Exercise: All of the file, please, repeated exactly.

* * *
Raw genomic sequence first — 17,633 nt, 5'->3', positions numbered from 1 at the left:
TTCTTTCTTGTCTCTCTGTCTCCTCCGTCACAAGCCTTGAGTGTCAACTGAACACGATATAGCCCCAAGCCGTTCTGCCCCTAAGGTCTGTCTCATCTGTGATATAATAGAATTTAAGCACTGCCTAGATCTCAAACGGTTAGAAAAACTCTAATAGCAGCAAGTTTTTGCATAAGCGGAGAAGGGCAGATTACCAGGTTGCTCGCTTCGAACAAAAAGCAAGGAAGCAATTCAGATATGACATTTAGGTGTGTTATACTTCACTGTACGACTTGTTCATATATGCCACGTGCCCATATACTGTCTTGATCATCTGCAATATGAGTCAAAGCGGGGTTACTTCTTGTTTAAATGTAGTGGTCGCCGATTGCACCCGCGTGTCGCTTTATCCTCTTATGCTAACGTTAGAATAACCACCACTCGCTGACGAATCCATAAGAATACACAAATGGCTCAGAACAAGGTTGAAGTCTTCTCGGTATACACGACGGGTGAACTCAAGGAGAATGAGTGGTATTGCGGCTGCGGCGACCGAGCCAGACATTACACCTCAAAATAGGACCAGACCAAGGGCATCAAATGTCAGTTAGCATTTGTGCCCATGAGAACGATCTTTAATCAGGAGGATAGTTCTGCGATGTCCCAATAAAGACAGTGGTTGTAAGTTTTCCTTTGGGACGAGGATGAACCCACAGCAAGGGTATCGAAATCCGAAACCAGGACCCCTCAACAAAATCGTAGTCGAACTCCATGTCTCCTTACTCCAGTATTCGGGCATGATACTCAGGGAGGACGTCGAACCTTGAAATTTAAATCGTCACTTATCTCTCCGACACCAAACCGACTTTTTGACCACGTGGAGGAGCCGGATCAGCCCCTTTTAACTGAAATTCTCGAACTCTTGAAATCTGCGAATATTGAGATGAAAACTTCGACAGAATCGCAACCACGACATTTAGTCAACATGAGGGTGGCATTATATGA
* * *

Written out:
Raw genomic sequence first — 17,633 nt, 5'->3', positions numbered from 1 at the left:
TTCTTTCTTGTCTCTCTGTCTCCTCCGTCACAAGCCTTGAGTGTCAACTGAACACGATATAGCCCCAAGCCGTTCTGCCCCTAAGGTCTGTCTCATCTGTGATATAATAGAATTTAAGCACTGCCTAGATCTCAAACGGTTAGAAAAACTCTAATAGCAGCAAGTTTTTGCATAAGCGGAGAAGGGCAGATTACCAGGTTGCTCGCTTCGAACAAAAAGCAAGGAAGCAATTCAGATATGACATTTAGGTGTGTTATACTTCACTGTACGACTTGTTCATATATGCCACGTGCCCATATACTGTCTTGATCATCTGCAATATGAGTCAAAGCGGGGTTACTTCTTGTTTAAATGTAGTGGTCGCCGATTGCACCCGCGTGTCGCTTTATCCTCTTATGCTAACGTTAGAATAACCACCACTCGCTGACGAATCCATAAGAATACACAAATGGCTCAGAACAAGGTTGAAGTCTTCTCGGTATACACGACGGGTGAACTCAAGGAGAATGAGTGGTATTGCGGCTGCGGCGACCGAGCCAGACATTACACCTCAAAATAGGACCAGACCAAGGGCATCAAATGTCAGTTAGCATTTGTGCCCATGAGAACGATCTTTAATCAGGAGGATAGTTCTGCGATGTCCCAATAAAGACAGTGGTTGTAAGTTTTCCTTTGGGACGAGGATGAACCCACAGCAAGGGTATCGAAATCCGAAACCAGGACCCCTCAACAAAATCGTAGTCGAACTCCATGTCTCCTTACTCCAGTATTCGGGCATGATACTCAGGGAGGACGTCGAACCTTGAAATTTAAATCGTCACTTATCTCTCCGACACCAAACCGACTTTTTGACCACGTGGAGGAGCCGGATCAGCCCCTTTTAACTGAAATTCTCGAACTCTTGAAATCTGCGAATATTGAGATGAAAACTTCGACAGAATCGCAACCACGACATTTAGTCAACATGAGGGTGGCATTATATGA